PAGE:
A is a Portland high school student. She is Muslim of Somali heritage, her parents’ eldest child. She is thoughtful, engaged and politically aware. Lately, she has found much to be aware of.
“I am tired,” she told me yesterday. “I’m so tired. All of this, it’s like they don’t want us. It’s like they want to push us out. I don’t know what to do. I’m tired of protesting, I don’t want to protest anymore. Nothing changes. Never. I don’t want to protest ever again. I’m so tired.”
A is Somali, but she might as easily be Syrian, Iranian, Iraqi, Libyan, Sudanese or Yemeni. Here in Portland, these are our neighbors: Black. Arab. Muslim. Tired. Excluded. Alone.
So to every Portland-area Somali, Iraqi and Libyan, and to every Muslim who feels unwelcome, and, most importantly, to A: We see you. We are not blind to this, blind to the fear that has left you singled out and marked. “Black,” “Muslim,” “Somali,” “Woman” — these things do not scare us. These are part of your uniqueness, what makes you remarkable. Do not let others transform these into a yoke. Carry each of these labels proudly. You are black and Muslim and part of this community. There is no contradiction. You are welcome here because you are one of us, part of this city, this state and this country. You are the texture that makes this place rich, a gift to this country, an unexpected miracle that brings with it new life and renewed energy. You are a thread in Portland’s vibrant fabric, a key ingredient in this city’s thriving cosmopolitan present.
This is your city. It is as much yours as anyone’s, be they white, black, Hindu, Jewish or Christian. These distinctions are meaningless. If you love this place, if you invest in it, care for it, work to make it better, work to make it home, you will always be welcome here.
Some people may blind to you. They may fear your skin and your name for “God,” and they may reject your version of community. They may not agree with your vision for American greatness. They may accuse you of undermining their home and tell you to “Love it or leave it.” Pay them no mind. We will never be rid of such sentiments. The best we can do is soldier on unheeded by their taunts.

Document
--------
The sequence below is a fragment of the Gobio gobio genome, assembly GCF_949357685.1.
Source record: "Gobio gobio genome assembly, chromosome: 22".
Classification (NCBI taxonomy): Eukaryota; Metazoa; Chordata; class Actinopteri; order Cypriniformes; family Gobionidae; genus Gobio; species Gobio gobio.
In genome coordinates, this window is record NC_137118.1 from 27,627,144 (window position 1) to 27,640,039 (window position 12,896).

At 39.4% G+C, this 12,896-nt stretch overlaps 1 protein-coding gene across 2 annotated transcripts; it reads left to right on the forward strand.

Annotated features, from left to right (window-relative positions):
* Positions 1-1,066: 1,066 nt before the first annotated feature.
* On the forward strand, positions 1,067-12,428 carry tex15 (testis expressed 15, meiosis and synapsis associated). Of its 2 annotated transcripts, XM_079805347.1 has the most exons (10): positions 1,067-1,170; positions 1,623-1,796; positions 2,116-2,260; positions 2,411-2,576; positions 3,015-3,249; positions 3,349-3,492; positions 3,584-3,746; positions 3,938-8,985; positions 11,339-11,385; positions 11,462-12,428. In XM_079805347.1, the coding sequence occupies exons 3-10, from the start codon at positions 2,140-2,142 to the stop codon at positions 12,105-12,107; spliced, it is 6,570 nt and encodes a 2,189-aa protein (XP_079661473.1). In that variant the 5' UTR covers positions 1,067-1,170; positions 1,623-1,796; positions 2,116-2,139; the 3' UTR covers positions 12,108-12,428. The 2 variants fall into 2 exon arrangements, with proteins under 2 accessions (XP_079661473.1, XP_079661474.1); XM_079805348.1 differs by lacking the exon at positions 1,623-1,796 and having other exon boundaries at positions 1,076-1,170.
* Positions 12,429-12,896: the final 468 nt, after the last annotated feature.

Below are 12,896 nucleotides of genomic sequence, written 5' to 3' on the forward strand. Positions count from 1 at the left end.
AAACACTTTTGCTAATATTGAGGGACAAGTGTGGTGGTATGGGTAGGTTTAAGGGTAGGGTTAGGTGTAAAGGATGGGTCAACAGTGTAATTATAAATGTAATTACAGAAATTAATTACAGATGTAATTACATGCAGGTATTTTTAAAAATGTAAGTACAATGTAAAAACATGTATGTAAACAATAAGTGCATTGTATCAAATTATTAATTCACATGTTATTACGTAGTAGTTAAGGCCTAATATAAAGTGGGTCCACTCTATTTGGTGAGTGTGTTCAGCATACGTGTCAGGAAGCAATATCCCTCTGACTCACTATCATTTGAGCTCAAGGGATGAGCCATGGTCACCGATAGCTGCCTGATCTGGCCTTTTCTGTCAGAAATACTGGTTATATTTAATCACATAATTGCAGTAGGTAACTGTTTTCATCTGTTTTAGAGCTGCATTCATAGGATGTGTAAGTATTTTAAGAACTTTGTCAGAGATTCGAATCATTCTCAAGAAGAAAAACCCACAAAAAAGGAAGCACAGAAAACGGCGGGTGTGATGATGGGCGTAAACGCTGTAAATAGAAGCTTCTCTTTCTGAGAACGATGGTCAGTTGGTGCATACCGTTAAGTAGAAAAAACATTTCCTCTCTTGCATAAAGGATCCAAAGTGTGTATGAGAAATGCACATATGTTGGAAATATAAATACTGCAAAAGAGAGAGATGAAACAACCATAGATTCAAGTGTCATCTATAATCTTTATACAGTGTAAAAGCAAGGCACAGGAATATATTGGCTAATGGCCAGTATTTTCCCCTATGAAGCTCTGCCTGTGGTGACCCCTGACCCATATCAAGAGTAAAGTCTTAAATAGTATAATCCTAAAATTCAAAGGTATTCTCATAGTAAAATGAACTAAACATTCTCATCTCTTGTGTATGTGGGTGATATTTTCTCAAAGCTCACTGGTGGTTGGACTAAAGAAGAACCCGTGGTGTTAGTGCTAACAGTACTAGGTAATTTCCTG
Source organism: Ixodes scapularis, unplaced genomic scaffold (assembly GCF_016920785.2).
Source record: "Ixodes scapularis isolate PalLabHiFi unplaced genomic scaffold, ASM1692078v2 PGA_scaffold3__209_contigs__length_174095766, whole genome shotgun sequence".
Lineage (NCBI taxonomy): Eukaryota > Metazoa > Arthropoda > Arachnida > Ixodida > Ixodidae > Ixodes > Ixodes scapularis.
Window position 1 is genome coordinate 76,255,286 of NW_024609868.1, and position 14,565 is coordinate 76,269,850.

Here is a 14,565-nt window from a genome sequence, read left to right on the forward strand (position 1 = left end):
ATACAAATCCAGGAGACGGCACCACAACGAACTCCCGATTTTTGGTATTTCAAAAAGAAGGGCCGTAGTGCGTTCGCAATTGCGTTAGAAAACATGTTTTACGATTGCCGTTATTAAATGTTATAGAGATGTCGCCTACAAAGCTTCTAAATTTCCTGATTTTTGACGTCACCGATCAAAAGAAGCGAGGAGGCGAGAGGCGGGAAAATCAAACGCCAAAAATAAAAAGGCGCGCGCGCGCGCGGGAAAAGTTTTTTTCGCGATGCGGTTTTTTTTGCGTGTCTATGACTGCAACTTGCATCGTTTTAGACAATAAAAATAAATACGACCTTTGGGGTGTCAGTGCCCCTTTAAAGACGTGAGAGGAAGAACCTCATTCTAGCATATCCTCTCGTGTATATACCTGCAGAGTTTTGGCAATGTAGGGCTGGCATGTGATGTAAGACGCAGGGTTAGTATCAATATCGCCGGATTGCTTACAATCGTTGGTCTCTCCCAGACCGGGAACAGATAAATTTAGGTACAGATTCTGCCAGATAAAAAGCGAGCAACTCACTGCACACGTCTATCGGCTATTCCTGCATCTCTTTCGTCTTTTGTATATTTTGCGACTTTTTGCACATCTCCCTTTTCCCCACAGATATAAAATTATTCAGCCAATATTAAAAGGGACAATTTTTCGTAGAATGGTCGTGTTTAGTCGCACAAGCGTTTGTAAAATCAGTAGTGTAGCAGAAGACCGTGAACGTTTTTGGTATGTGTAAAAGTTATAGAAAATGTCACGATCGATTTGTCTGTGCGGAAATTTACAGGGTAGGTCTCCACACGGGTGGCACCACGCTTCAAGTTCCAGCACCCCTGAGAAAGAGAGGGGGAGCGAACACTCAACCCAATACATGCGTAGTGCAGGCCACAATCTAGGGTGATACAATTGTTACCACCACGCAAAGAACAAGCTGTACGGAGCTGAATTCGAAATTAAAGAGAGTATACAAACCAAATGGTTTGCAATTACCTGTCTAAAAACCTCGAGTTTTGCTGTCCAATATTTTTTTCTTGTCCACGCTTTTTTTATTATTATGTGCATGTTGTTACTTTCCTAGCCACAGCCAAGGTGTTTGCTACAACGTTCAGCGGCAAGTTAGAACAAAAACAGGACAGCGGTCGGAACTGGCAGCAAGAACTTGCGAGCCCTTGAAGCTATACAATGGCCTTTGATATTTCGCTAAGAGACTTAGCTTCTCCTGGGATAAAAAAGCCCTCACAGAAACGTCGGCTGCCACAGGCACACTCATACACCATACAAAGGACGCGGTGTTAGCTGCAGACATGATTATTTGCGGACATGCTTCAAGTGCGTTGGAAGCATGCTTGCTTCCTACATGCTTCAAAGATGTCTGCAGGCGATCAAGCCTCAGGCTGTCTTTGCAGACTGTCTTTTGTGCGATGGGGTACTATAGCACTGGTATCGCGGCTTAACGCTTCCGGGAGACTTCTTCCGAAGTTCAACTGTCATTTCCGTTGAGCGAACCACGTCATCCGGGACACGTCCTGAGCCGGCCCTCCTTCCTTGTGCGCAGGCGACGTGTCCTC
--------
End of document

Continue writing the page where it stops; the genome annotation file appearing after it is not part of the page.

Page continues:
We live in a land of contradiction. At our founding, we declared “All men are created equal,” a line written by a patriot who was also a slaveowner. “All men” did not live up to its promise then, and it is still striving. But even as America is a land of contradictions, it is also a place for such striving. Since those words were first hatched, America has been swarmed with those pushing to live up to that original promise. You are now part of that striving, and in that, you are American, truly so.
This will be no easy walk, but you are not alone in it. We will stand beside you, stand with you, work to make your voice heard. We will work to make your blackness, your faith, your female character as equal as “all men.” Like you, we may not know how to push back the forces of bigotry, violence, and exclusion, but you will not push in alone.
This is Portland, your city. This is Maine, your state. This is America, your country. And we are your people. Ask us to stand with you and our voices will ring in your name.
It is okay to feel tired. It is okay to feel exhausted, to feel hopeless. But I write to remind you that you are not alone. I write to tell you that if your hope is spent, I will offer some of mine. I hope you will keep striving, like so many Americans before you, in search of that first promise, that most American promise: “Equal.”